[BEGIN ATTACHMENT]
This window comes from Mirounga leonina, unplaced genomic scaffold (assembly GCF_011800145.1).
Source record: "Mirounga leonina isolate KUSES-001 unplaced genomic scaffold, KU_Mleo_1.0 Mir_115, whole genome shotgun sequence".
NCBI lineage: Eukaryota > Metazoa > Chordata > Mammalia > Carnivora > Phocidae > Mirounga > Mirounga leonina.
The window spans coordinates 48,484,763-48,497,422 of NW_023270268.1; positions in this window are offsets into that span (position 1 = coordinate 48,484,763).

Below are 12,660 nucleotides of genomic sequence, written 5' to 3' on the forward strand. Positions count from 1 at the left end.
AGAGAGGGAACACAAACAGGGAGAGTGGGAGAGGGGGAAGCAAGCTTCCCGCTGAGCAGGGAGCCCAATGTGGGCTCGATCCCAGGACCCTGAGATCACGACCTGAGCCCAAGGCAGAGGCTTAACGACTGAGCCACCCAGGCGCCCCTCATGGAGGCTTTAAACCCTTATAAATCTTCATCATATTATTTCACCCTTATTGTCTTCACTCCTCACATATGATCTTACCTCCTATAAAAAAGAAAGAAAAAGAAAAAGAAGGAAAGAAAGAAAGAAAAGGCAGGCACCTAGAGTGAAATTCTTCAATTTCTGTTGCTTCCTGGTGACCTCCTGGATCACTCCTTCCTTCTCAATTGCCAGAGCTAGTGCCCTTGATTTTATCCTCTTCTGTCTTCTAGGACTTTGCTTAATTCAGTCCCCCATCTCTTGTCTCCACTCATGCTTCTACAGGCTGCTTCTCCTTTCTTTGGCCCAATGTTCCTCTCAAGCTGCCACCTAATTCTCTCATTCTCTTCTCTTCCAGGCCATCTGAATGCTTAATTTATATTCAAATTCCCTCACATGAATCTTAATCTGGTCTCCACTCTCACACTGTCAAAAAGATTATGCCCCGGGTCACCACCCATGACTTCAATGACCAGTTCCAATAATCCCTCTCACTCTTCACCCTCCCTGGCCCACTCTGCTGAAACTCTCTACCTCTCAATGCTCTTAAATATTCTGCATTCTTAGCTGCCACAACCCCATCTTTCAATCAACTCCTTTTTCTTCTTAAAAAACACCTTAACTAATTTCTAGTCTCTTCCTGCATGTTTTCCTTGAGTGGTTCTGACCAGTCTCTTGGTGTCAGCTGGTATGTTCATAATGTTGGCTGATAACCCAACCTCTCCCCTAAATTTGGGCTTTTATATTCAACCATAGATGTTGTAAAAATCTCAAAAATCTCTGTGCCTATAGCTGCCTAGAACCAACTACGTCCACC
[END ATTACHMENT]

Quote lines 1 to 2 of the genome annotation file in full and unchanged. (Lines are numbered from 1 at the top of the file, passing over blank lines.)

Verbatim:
This window comes from Mirounga leonina, unplaced genomic scaffold (assembly GCF_011800145.1).
Source record: "Mirounga leonina isolate KUSES-001 unplaced genomic scaffold, KU_Mleo_1.0 Mir_115, whole genome shotgun sequence".